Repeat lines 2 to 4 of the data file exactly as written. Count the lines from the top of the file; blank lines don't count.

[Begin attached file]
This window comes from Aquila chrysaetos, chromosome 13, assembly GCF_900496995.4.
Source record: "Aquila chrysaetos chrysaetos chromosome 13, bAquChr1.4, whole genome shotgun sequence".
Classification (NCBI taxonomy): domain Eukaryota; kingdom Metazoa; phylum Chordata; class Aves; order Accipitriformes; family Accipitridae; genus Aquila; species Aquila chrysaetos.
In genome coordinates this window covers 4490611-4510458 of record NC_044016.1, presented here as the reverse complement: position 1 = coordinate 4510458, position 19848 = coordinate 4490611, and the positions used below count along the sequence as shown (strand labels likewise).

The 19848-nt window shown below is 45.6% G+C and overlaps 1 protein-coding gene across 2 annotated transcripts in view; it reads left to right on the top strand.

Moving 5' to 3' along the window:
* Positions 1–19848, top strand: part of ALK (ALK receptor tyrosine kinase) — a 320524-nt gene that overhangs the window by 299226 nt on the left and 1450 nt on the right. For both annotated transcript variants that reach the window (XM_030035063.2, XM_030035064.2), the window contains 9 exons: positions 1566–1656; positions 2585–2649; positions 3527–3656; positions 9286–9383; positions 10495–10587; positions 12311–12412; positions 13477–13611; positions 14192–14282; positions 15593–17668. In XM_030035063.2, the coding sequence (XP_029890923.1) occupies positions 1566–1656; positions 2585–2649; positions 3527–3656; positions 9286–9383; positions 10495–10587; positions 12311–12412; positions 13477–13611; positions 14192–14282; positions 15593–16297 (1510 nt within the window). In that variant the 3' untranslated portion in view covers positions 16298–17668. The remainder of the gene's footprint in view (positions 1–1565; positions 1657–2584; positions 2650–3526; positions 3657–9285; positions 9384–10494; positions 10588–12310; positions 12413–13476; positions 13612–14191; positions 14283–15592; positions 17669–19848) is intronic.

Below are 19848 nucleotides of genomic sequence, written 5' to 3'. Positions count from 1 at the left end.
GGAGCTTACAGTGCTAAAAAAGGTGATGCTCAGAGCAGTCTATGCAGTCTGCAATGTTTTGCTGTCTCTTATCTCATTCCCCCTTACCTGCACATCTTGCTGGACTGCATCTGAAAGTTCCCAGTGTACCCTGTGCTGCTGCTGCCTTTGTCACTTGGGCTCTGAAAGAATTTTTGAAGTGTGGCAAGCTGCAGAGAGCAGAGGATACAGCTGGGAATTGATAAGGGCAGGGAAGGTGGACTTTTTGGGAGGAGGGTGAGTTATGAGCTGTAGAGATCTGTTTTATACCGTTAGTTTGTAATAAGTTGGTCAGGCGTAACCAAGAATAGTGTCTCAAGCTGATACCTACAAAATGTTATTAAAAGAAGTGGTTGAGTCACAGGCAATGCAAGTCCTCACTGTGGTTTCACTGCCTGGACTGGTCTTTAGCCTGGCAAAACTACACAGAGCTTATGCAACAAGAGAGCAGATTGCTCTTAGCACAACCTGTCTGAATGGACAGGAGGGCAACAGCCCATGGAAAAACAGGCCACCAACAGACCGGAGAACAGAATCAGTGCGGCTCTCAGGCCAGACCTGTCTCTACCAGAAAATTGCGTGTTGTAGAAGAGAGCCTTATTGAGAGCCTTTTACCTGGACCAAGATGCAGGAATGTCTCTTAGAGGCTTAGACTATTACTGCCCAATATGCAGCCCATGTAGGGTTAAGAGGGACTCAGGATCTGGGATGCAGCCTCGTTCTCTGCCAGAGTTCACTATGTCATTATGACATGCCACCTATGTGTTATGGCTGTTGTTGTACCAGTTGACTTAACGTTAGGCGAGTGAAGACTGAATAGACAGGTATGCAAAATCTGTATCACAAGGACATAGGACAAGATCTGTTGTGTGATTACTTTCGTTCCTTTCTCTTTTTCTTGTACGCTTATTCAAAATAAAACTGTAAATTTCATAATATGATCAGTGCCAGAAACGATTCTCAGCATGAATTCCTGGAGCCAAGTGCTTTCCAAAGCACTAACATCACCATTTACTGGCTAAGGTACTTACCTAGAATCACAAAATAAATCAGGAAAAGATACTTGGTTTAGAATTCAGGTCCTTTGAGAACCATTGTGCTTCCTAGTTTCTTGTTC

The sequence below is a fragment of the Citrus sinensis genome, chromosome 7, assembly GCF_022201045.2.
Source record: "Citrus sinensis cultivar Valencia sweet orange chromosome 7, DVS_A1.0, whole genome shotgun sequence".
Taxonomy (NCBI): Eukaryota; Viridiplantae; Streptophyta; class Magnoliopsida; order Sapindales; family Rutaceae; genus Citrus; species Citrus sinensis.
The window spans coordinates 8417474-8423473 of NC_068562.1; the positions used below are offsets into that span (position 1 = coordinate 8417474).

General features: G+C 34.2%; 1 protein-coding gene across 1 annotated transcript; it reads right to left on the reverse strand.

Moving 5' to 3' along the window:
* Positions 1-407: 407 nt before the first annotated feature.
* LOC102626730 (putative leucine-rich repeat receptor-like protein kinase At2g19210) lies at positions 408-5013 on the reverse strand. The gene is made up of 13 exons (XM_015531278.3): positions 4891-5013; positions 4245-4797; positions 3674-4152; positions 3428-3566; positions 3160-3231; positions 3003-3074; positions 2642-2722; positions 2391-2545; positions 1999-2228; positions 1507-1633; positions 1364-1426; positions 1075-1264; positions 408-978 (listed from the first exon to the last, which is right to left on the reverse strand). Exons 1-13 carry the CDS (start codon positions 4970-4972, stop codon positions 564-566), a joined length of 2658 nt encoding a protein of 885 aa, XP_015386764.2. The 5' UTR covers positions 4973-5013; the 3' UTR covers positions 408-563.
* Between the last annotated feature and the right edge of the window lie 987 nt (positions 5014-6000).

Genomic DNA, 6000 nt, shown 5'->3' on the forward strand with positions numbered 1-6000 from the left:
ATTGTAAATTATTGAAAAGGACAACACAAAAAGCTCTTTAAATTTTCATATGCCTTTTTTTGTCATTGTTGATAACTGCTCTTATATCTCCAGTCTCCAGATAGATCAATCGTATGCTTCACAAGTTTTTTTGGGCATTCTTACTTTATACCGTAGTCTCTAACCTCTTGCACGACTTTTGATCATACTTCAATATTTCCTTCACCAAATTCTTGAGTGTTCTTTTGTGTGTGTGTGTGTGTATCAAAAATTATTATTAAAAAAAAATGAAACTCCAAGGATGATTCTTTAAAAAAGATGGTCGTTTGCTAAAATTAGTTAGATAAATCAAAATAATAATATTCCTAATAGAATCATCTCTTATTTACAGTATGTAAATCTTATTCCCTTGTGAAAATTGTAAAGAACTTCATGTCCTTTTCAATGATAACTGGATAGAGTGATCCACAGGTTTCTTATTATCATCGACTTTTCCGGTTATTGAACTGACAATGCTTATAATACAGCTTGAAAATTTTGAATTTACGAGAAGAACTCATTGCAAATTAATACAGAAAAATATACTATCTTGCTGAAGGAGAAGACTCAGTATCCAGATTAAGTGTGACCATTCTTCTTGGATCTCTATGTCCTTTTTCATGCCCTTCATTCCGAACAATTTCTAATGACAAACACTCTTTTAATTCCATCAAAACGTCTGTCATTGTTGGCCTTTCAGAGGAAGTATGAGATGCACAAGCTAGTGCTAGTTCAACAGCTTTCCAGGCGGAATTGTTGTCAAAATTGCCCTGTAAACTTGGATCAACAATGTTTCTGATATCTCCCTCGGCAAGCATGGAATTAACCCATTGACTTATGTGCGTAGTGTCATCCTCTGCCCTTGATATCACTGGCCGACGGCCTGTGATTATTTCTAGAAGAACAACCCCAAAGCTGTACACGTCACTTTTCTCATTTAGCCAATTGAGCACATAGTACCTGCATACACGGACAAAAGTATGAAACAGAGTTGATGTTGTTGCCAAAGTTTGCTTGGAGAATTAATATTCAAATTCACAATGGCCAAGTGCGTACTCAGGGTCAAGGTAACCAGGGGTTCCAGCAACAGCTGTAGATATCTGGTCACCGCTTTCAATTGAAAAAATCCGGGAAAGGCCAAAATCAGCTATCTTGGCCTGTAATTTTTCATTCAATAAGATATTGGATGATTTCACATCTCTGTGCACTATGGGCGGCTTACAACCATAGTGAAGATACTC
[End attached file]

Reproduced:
Source record: "Aquila chrysaetos chrysaetos chromosome 13, bAquChr1.4, whole genome shotgun sequence".
Classification (NCBI taxonomy): domain Eukaryota; kingdom Metazoa; phylum Chordata; class Aves; order Accipitriformes; family Accipitridae; genus Aquila; species Aquila chrysaetos.
In genome coordinates this window covers 4490611-4510458 of record NC_044016.1, presented here as the reverse complement: position 1 = coordinate 4510458, position 19848 = coordinate 4490611, and the positions used below count along the sequence as shown (strand labels likewise).